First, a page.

A Run for History: Boston Marathon 2018

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A Run for History: Boston Marathon 2018

Desiree Linden crosses the Boston Marathon finish line, becoming the first American female winner in 33 years.

Desiree Linden crosses the Boston Marathon finish line, becoming the first American female winner in 33 years.

Brian Snyder

Desiree Linden crosses the Boston Marathon finish line, becoming the first American female winner in 33 years.

Brian Snyder

Brian Snyder

Desiree Linden crosses the Boston Marathon finish line, becoming the first American female winner in 33 years.

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The 122nd Boston Marathon proved to be a race led by strong female athletes. Five years after the tragic bombing, the city of Boston and runners everywhere have grown stronger and more fearless. Over 30,000 participants lined up on Apr. 16 this year, all showing their endurance and courage by braving the terrible conditions of this year’s edition.

The women’s race had faced a 33-year hiatus of an American winner, until this year. 34-year-old Desiree Linden successfully became the first American woman to win the Boston marathon since 1985. Despite challenging weather conditions, Linden managed a time of 2:39:54. In 2011, Linden had lost the race by a mere two seconds, so this redemption was a moment of great joy and satisfaction. A two-time Olympian, Linden joined five other American women that finished in the top eight. The other great performances by American women included names like Shalane Flanagan, who became the first American women to win the New York City Marathon in 2017. After the race Linden admitted that she nearly dropped out mid-way, but instead chose to help out Flanagan who had been left behind when using the restroom. “Helping her helped me,” Linden said.

“It’s so amazing that a 34-year-old American woman was able to win out of so many competitors. It demonstrates the resilience and dedication she has and that women can do anything they set their minds to. The nurse that won second place is also incredible, her commitment to training despite super long working hours is truly admirable,” sophomore Julianna Goldfarb said.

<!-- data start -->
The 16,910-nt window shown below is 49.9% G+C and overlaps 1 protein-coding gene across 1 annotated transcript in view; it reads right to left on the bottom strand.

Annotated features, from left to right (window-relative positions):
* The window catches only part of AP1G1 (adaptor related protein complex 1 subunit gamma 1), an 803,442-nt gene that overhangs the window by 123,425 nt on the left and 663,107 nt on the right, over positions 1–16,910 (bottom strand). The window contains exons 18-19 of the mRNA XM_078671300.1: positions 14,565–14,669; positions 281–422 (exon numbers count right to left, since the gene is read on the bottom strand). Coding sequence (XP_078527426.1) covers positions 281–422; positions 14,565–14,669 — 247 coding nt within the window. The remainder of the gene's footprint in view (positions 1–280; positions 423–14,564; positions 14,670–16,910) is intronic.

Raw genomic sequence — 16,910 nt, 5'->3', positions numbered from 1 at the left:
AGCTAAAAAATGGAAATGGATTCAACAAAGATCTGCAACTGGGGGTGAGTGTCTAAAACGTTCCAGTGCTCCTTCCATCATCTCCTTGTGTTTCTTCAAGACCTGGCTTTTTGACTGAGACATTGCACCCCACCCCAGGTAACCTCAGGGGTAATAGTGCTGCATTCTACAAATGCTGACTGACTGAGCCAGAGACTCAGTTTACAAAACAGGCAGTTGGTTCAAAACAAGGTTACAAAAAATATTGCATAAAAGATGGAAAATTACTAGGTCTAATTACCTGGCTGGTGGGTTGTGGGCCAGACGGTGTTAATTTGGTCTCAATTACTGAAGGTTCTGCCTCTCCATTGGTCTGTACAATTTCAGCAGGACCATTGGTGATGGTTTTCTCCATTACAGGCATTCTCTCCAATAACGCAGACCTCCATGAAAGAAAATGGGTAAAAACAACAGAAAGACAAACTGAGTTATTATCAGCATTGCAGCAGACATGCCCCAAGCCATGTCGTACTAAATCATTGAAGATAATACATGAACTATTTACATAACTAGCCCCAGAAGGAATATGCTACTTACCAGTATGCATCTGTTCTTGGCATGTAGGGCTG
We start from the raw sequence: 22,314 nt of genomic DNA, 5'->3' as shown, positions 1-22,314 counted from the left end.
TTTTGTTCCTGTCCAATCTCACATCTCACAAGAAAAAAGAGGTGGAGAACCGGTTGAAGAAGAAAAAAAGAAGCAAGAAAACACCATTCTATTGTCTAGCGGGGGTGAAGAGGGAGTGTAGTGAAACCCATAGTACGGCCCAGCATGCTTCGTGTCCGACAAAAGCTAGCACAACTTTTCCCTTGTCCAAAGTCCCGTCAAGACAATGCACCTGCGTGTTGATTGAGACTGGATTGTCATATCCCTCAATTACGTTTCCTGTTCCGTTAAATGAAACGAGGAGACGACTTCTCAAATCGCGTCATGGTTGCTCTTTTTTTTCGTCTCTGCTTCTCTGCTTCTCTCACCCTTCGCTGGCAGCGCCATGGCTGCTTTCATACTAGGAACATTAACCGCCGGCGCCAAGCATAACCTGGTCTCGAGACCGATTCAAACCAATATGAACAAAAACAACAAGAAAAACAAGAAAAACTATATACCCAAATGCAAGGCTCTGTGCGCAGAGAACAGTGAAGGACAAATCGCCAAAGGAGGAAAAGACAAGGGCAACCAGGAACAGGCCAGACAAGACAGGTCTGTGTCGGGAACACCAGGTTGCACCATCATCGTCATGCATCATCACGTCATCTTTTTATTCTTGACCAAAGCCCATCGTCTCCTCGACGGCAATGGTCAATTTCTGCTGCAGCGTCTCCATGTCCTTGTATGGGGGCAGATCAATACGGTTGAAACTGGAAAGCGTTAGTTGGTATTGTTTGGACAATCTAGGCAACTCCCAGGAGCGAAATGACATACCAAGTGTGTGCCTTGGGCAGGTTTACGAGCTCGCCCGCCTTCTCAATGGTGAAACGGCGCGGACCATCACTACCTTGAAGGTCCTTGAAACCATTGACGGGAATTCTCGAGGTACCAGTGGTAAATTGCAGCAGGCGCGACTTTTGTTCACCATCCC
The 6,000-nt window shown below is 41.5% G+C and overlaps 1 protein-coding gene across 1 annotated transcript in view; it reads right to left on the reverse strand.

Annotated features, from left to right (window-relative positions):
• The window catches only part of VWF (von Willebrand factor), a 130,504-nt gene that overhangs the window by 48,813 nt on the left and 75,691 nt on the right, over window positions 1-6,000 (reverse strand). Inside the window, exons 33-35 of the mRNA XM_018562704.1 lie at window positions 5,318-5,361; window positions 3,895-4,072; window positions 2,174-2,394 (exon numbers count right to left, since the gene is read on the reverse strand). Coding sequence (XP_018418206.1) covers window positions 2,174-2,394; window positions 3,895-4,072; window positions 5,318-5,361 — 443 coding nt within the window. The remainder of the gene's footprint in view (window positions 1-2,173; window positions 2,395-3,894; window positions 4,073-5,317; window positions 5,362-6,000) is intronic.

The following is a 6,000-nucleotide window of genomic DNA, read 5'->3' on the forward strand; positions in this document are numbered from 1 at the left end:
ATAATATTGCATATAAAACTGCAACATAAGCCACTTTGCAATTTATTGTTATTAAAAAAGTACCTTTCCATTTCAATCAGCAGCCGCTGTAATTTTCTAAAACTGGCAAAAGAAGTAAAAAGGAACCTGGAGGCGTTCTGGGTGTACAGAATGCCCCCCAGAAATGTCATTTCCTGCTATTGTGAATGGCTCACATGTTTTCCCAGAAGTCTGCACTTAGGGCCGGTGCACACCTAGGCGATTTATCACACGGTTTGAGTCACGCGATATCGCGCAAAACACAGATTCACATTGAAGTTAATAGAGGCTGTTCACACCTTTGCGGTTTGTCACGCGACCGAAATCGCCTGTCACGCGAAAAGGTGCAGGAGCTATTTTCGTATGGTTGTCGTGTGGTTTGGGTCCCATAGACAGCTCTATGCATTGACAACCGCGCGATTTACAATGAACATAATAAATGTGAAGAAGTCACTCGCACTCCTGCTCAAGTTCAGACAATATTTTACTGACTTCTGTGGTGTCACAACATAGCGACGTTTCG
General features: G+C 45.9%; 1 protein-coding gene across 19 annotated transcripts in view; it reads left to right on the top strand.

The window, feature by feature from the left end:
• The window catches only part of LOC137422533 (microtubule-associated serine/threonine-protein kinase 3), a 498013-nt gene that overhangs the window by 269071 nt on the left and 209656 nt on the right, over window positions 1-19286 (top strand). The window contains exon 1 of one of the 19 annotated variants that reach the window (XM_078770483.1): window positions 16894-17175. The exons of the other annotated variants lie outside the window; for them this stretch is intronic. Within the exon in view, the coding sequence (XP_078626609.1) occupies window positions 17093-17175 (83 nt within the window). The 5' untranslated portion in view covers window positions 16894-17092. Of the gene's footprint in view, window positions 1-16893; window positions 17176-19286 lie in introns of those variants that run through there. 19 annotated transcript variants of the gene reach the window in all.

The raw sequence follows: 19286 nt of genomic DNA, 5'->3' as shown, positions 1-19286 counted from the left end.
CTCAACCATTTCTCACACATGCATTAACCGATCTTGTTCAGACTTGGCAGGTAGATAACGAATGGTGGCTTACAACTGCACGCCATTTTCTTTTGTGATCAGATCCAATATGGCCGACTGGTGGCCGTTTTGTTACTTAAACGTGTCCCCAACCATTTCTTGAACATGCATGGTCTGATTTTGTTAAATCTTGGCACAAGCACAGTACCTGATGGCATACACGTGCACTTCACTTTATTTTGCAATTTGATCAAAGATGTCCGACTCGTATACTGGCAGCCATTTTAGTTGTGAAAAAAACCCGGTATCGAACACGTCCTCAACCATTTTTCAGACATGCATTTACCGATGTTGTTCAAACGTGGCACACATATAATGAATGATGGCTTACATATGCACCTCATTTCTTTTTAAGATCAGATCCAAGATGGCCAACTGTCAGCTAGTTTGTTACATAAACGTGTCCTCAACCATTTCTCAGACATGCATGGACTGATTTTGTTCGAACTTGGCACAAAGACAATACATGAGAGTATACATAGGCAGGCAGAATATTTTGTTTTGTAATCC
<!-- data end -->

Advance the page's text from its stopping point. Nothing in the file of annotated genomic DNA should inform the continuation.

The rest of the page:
Coming in second place in the women’s race was Sarah Sellers, a nurse anesthetist. Despite only training after work and never more than 100 miles per week, Sellers surpassed elite runners in the race. Sellers, who had never run such a distance, decided to partake in the event after her brother announced he would be running. She began to train around her 10-hour work day to qualify for the race and reach her personal goal of 2:37:00. A strong long-distance runner in college, Sellers had quit the sport after an injury. Sellers qualified for the Boston race with a time of 2:44:27, putting her in the start with the elite women. She ran the race focused and undisturbed by the conditions and people around her. When Sellers crossed the finish line and was told she had come in second place she could not believe it. Sellers achieved this with a time of 2:44:07.

“I think it’s amazing the things that the women in the marathon achieved. A cousin of mine ran the marathon, so I got to see all of the work that goes in behind the scenes because every runner has to fundraise or represent an organization in order to get a spot. Also, seeing someone like a nurse who manages to fit conditioning into their rigid schedule in order to prepare for a 26.2-mile test of will is inspiring,” sophomore Christopher Brazda said.

On the men’s side Yuki Kawauchi became the first Japanese man to win the race since 1987. Both Linden and Kawauchi received a prize of $150,000 and Sellers received $75,000. The 2018 Boston Marathon was a historic one full of victories for American women and athletes from all around the globe.

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